Alumni University offers vacationers educational option

American consumers want more bang for their vacation buck today, and increasingly that means more vacationers are seeking "enrichment" alternatives to complement their fun. Today's adventurers may find their most fulfilling leisure experience can be found in the classroom.

Emory's Alumni University, which has just completed its third year, is riding the crest of this newest leisure trend. The program brought more than 150 participants to campus June 23-28 for a schedule of events that promised intellectual enrichment and old-fashioned fun for the entire family. The number of participants at this year's Alumni University, "The Revolution of the Mind Continues: Global Games," is more than triple that of last year, according to Alumni University Director Cliff Cockerham.

The program caters to travelers who say they want more active leisure time, shorter vacations and all-inclusive travel packages. Participants in Alumni University attended classes and participated in community activities, while children and teens enjoyed tennis, baseball and sports fitness camps, or the Culture Camp sponsored by the Carlos Museum. A special program was designed for Eagle Hatchlings, those children ages 3-7.

They chose from classes that explored topics ranging from Hamlet to jazz history to creating their own Web pages for the Internet during the morning, and engaged in dialogue and roundtables with faculty members and deans in the afternoon. Evening fare included choices such as a jazz concert, Braves game or dinner with the University president.

And then there's the social aspect of mingling with professors, deans and former classmates for discussions and meals together during off hours. Heady debate often results--which becomes many participants' favorite aspect of the week. The sense of community they find in an academic setting is something they carry with them for years, said Cockerham.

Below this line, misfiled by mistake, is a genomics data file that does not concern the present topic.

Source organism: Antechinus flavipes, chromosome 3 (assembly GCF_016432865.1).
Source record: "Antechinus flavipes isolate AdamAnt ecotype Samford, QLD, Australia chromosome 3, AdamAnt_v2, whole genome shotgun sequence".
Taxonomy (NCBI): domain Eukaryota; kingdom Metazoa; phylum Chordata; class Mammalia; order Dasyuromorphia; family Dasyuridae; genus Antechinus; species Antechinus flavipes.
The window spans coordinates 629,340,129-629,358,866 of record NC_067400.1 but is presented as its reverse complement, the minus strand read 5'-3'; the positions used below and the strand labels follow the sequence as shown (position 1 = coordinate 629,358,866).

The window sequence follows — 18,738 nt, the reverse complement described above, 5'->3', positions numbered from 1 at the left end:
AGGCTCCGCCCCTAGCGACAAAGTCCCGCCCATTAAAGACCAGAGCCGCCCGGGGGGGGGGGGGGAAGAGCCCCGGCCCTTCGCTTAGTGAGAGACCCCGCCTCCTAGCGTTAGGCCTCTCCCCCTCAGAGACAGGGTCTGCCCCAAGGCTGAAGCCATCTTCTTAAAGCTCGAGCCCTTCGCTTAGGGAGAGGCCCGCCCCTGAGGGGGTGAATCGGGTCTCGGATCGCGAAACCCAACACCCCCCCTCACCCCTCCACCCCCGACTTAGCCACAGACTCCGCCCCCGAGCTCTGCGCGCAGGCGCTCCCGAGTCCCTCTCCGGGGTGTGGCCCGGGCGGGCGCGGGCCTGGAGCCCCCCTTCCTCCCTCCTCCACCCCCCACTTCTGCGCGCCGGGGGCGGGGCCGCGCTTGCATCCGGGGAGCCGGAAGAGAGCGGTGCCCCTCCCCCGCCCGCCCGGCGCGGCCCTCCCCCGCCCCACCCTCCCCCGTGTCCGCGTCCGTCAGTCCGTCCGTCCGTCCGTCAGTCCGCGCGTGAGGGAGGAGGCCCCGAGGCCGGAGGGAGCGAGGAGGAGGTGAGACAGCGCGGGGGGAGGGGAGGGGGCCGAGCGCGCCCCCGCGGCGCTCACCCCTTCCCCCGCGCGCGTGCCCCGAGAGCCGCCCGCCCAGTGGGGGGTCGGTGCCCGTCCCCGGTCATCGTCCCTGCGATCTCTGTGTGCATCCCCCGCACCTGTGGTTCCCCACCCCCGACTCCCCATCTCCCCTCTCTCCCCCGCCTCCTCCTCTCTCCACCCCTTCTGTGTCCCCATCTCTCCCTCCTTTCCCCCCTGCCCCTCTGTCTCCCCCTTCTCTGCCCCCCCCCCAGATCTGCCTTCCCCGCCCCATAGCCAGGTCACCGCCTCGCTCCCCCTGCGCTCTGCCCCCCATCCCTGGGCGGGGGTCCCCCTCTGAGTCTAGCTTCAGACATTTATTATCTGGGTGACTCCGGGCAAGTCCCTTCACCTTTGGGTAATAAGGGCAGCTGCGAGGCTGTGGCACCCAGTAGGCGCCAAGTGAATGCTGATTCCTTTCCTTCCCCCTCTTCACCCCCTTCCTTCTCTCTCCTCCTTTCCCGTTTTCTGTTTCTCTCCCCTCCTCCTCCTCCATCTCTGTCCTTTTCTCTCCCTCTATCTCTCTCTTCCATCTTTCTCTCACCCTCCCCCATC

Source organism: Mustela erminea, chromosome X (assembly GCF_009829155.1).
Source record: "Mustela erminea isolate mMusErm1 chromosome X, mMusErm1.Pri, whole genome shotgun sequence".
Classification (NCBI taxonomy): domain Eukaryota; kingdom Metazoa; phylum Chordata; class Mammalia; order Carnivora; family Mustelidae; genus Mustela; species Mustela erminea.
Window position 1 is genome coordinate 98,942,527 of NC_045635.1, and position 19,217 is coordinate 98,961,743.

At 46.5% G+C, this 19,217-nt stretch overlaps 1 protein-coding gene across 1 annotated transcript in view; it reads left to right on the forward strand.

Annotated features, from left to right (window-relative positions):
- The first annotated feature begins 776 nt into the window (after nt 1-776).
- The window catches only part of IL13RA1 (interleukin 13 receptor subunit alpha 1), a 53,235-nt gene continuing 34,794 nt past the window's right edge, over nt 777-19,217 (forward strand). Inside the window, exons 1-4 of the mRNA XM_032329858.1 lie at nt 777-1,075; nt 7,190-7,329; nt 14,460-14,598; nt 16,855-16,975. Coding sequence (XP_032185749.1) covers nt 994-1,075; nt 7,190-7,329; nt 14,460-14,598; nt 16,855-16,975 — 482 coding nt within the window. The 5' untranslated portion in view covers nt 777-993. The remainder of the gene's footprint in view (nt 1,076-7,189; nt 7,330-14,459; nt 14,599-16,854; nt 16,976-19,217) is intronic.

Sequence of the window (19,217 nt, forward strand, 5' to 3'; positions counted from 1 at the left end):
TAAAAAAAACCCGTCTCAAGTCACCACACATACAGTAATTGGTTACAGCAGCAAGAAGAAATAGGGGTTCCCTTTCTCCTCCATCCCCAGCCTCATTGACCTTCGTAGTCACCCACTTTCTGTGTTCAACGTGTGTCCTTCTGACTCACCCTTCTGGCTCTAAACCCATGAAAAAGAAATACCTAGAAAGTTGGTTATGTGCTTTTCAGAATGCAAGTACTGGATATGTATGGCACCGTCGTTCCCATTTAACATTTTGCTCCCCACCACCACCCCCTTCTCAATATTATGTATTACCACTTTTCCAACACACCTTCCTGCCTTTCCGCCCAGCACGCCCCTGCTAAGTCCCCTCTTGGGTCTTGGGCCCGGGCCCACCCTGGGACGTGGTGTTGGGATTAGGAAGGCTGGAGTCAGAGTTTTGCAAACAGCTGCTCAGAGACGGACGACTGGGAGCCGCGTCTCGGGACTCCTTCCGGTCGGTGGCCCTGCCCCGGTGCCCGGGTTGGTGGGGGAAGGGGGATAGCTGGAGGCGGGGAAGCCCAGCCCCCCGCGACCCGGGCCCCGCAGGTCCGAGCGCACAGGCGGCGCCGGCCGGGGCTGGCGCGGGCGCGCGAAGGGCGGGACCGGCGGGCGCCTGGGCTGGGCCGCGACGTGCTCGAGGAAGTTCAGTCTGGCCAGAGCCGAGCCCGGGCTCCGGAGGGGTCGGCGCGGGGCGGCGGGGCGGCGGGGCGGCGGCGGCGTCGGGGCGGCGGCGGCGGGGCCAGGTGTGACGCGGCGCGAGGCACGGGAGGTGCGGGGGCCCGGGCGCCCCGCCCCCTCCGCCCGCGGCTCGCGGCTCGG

Participants such as Rita Charak '58C of Western Springs, Ill., said that "the people and the ideas were stimulating." Frank P. Dannelly '57T of Evergreen, Ala., said the week made him recall "the many happy hours" he spent on campus at the theology school. Other alumni used the week as an opportunity to do their own personal college recruiting. Martha Ann Todd '77C of Greenville, Ga., said that the week offered "an opportunity to begin to introduce my daughter to Emory in a realistic way."

Alumna Judith Moore '65C of Fayetteville, Ga., found her "life changing" experience when she participated in the 1994 program. "I was at the point of facing middle age and wanted to change the direction of my life," she said. "My old dreams were renewed that summer, and I've been writing again after taking the literature courses and savoring that important time for reflection that's possible on a college campus." Another alumnus called his experience "a feast for the intellect and just plain fun."

The week provides a chance for entire families to be together in dorms, cafeterias, classes and evening cultural and social events, said Cockerham. Many say it beats packing up the family station wagon and heading to the relatives for their annual holiday.

-- Joyce Bell

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